I feel a little guilty when I forget my containers and reusable bags. Like all the dedicated people are staring at me when I ask for a bag at checkout. Can you tell?

After buying FIFTY pounds of gluten free oats, and a whole host of other things, we loaded up the Subaru, and headed home. We need to buy a few more things, and then we will make emergency food buckets. In 6-8 years we might be eating oats for a year. I'll let you know how it goes. Also: I think we're thisclose to buying a grain mill. Because grinding your own flour kind-of makes up for the whole failure to remember your bags and containers, right?

Monday, August 24, 2015

preschool / hearing aids / missing my kindergartner / basically everything


I guess I should stop being surprised when I look at the last time I posted and realize close to a month has gone by.

In this stage of my life I am busy, busy, busy with the kids, and when I have time to sit for a few moments my thoughts don't instantly turn to blogging like they used to.

J is really busy with house projects, which means I am more hands on with the kids in the evening than I was before. Well ... once ... a long time ago. We've been working hard on one house or another since January! We still love our new house to pieces, but we don't know anyone in the neighborhood. The current sermon series at church is on what it means to be a good neighbor. I guess it's time to go knock on some doors (or just pray that the Lord would create less awkward opportunities to meet people!)

We're gearing up for our first busy fall. Bennett will be attending preschool two days a week at our church, and he will be starting Cubbies as well, which meets once a week in the evening (part of the Awana program, kind-of like Sunday school, but with Bible memorization). And of course both kids are signed up for our third round of music classes. We've never been very scheduled, and I don't ever want to be super scheduled, so we'll see how we do with this new season of business and commitments (one reason I am considering homeschooling: more opportunities to hang out all day in our jammies)

We have finally achieved all waking hours hearing aid usage for Ainsleigh. Wait, does that even make sense?? If your child has hearing loss and you want to pull your hair out because they won't leave their hearing aid in, call me. I'll tell you all about our struggles and how it took close to a year before Ainsleigh would leave her aid in. She is doing really, really well with her language development, and is overall awesome and saucy and exhausting. God made her a fierce little darling. I really am just along for the ride with her.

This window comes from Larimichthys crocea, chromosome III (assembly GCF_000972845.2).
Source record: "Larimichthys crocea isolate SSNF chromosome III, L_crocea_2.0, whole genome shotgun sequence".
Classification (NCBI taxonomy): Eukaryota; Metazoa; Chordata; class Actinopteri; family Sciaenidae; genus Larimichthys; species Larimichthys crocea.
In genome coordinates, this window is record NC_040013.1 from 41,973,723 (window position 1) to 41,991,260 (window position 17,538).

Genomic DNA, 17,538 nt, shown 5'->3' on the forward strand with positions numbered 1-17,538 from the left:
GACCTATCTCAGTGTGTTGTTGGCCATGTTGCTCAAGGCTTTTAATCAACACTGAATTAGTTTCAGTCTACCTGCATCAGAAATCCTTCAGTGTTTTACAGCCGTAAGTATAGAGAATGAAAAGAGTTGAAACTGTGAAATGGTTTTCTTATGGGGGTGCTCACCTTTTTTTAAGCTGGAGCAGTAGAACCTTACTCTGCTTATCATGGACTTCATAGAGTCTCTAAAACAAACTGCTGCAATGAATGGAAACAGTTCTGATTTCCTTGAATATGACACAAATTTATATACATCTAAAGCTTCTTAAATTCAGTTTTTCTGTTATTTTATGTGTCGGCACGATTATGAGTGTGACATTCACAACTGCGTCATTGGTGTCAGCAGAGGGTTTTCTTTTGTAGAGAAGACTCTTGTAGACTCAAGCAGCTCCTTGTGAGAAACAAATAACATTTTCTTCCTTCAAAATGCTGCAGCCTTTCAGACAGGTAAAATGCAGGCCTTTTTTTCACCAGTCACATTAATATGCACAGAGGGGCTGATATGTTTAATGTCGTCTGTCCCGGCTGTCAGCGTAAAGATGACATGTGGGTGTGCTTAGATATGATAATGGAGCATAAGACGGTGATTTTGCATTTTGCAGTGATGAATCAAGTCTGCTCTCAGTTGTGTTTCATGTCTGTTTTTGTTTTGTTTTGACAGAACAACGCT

Charlotte would be starting kindergarten this year. Would be. Should be. Isn't. I don't feel too terribly awful about it, maybe because I know we would likely be educating at home, but there is a sadness that is hovering, especially when I see homeschool plans for kindergarten. This morning a little girl named Charlotte called into the radio station I was listening to in the car to tell a joke. I nearly had to pull over when I heard her little four-year-old voice, because it made the pain of never knowing Charlotte's voice so acute I could hardly breathe.

This feels a tiny bit like a holiday letter, which may be another reason why I've backed off blogging. No one likes holiday letters, especially when lost ones are added in to the news like it's no big deal.

Bennett is ...

Ainsleigh is ... 

Charlotte isn't.

It's funny how that one little word can hold so much meaning and hurt.

But despite the one who is gone we are, as we have always been without her, mostly fine. (I'm still trying to figure out how that's possible.)

Which may be the real reason I haven't blogged for a while.

Persons one, two, three, four - fine.

Person five - still missed.

Same story.

Over and out.

Friday, July 17, 2015

on wanting a fourth baby (or maybe I just miss the first)


I know I've written before about how mixed up I am about being done with having kids. My brain and heart are so confused about who is missing from our family.

Sometime in July or August I think I'm pregnant. EVERY YEAR since Charlotte died it's happened. It's like my body flips out at the thought that I *could* have another spring baby. It loses all reason. I get tired and nauseated and worry about being pregnant, although the chances are SLIM, and then I remember that it happens every year and the symptoms abate. Just writing that out makes me think I should be a psychologist's case study, or something.

Some days I think about throwing caution to the wind and deciding we should have another, but a lot of days I don't think I have the patience for it. I'm not good at being pregnant, and some days I am not good at being a stay at home mom. I just want to be left alone with a good book and a Diet Coke. I don't want to prepare another plate of snacks, or change another diaper, or do another load of laundry.